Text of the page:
If you really need to optimize you're going to have to write to a certain implementation, or possibly a group of implementations. In the extreme case you're going to have to look at what machine code your app is compiling to, and fiddle. So assuming tail-call optimization seems reasonable to me- but then I like recursion.

I am aware of SBCL, and I particularly like the fact that it's easier to bootstrap than cmucl. I also like the fact that it's released under the MIT license. I know that a lot of work is going into various CL projects, and I didn't mean to sound as if I were belittling that work. It's important. But it's not advocacy, and that's really what I was talking about.

In the end it's really about priorities- widespread adoption isn't the main priority for a lot of people working on CL. Which is a position I understand, and respect. But for people who do have as a major priority the widespread adoption of CL I think it can't hurt to look at what has worked for languages which have gained a lot of mindshare, and what has happened to some really great languages that have been declining in mindshare- like Smalltalk.

Of course the best thing that can happen to a language (in terms of popularity) is a wealthy patron that really wants to push it for some reason- like Java. But other languages have managed to do pretty well without that- Python is a good example. And I think the key there is that there aren't a lot of decisions to be made- there is one main Python distribution, it's very cross-platform, it comes with a comprehensive standard library, and it's license is BSD-like. Plus it has pretty loud advocates.

Of course CL may just be too different from Algol-like languages to ever regain mainstream popularity, so the point may be moot :).

Re:as a official operator of #java on efnet (1)

capnjack41 (560306) | more than 12 years ago | (#3593718)

What's the best way to get people to use CL for this? Use it yourself, and beat them at their own game. Maybe some Lisp-based tools for web developers? Get them out of the pointy-brackets syntax and into S-expressions =)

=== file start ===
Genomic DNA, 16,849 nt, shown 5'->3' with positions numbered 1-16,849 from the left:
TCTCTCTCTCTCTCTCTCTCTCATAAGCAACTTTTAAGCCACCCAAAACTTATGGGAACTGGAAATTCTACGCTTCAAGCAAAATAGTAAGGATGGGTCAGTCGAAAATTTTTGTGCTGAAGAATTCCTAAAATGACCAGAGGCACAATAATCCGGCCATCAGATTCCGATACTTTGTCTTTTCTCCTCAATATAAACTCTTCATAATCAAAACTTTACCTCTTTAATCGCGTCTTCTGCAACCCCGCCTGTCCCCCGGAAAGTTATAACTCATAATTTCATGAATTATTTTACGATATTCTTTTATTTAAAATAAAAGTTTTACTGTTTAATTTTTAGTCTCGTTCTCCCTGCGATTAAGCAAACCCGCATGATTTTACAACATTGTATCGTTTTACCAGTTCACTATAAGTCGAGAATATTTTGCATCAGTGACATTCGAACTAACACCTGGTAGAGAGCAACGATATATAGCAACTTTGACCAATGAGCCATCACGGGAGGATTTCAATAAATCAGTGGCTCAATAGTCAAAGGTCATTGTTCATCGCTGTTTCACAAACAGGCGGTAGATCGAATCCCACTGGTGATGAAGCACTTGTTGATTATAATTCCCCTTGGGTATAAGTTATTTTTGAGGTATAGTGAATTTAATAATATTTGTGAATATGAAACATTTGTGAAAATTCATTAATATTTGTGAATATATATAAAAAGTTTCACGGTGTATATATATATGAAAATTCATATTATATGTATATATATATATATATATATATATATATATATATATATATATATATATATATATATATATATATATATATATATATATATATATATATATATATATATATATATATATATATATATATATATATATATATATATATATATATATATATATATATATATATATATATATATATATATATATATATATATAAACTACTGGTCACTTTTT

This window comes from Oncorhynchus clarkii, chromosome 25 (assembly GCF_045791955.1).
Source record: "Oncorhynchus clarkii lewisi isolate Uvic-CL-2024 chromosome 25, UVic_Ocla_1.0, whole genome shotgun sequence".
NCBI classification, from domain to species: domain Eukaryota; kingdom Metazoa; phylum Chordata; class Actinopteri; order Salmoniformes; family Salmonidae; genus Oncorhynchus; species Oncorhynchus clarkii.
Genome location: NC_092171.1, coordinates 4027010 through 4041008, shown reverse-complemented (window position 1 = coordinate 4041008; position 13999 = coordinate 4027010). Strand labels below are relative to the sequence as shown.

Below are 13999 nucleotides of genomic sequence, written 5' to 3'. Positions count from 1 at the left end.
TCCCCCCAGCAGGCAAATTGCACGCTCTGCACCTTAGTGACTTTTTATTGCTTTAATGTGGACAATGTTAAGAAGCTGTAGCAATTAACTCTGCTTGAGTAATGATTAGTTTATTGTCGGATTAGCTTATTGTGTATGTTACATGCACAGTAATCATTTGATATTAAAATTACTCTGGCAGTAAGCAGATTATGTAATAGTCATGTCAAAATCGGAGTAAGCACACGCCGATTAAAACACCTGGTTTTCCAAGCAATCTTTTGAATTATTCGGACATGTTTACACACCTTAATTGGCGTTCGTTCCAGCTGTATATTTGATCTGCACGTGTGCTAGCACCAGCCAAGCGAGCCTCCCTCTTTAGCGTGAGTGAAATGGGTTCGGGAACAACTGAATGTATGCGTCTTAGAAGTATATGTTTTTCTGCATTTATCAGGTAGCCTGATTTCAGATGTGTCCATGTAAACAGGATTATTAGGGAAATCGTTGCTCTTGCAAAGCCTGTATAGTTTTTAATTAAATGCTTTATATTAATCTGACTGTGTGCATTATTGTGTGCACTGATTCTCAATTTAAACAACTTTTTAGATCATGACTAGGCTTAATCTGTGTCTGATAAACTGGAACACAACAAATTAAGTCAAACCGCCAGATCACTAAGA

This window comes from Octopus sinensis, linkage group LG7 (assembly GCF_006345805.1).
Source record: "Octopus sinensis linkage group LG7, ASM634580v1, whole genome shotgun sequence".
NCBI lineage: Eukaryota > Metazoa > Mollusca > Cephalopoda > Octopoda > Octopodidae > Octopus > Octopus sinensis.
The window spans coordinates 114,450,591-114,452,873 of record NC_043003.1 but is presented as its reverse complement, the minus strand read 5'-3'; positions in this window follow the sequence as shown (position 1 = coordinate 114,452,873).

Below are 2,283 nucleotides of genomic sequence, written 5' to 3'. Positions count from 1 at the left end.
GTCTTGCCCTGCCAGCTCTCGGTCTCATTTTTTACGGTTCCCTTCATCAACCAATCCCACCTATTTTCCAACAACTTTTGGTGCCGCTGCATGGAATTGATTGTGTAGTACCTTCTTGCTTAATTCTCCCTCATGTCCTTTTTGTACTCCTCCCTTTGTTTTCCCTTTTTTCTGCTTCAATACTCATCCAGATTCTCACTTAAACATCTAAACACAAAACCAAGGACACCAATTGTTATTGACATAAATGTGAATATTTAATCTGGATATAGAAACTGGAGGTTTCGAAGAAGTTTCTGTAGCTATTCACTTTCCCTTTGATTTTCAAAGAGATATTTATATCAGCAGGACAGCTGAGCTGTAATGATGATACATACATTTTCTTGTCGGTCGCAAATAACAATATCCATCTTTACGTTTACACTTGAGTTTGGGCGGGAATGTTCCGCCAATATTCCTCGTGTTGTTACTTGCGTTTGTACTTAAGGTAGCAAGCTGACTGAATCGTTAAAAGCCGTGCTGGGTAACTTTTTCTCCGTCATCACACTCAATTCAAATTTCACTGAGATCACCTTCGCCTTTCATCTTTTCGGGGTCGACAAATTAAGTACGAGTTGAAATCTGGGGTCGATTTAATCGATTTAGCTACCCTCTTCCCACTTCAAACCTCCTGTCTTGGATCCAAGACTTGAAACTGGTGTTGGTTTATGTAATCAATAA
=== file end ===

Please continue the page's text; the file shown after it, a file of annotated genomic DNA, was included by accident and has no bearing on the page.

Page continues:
Couldn't agree more. People just aren't into Lisp anymore. As far as the logic of a program goes, it's so much easier than an imperative language like Java, etc. I'm not familiar with web apps and lisp (I use Scheme, really) - does it play well with databases and such?

(define (add-stuff-to-shopping-cart new-stuff)
(cons old-stuff new-stuff) )

Ok, well that's not technically correct. But it looks easy, right? :)

Re:as a official operator of #java on efnet (0)

Anonymous Coward | more than 12 years ago | (#3596301)

If you're a Scheme programmer, you'll most likely be surprised at the scope of Clisp, and the various libraries people have created for it.There are a number of database libraries, bindings to X, etc.Cmucl has good facilities for interfacing with foreign libraries too, so you can usually build bindings to anything you need. For server-side work on Unix-like platforms, pretty much everything you _need_ is there, and there are also some nifty add-ons, like IMHO. But you might find yourself rolling your own more often than you would with a more widespread language.

There are two common approaches to doing server side programming in lisp. One is to use mod_lisp, which is a very simple method for communicating with a lisp process over sockets. The other is to use a lisp webserver for your lisp pages, and proxy from your main server. Cl-http has a lot of features, but the license is a bit ambiguous. There's also Araneida, which has a BSD-like license.

Check out http://ww.telent.net/cliki/index for more information.

BTW, did you know that Yahoo Store (originally Viaweb) was written in Clisp?

Re:as a official operator of #java on efnet (2, Insightful)

Raskolnk (26414) | more than 12 years ago | (#3565062)

I agree for with the recs for resin and orion, however, I wouldn't stay away from tomcat. IMHO, its very useful for developers to develop in tomcat in diverse environments before moving to a higher performing production environment. That way they can focus on building a proper war format app that should be portable to Resin, Orion, iPlanet, etc. Because Tomcat is supposed to be the reference version, ideally everyone would at least have there app setup and working in it.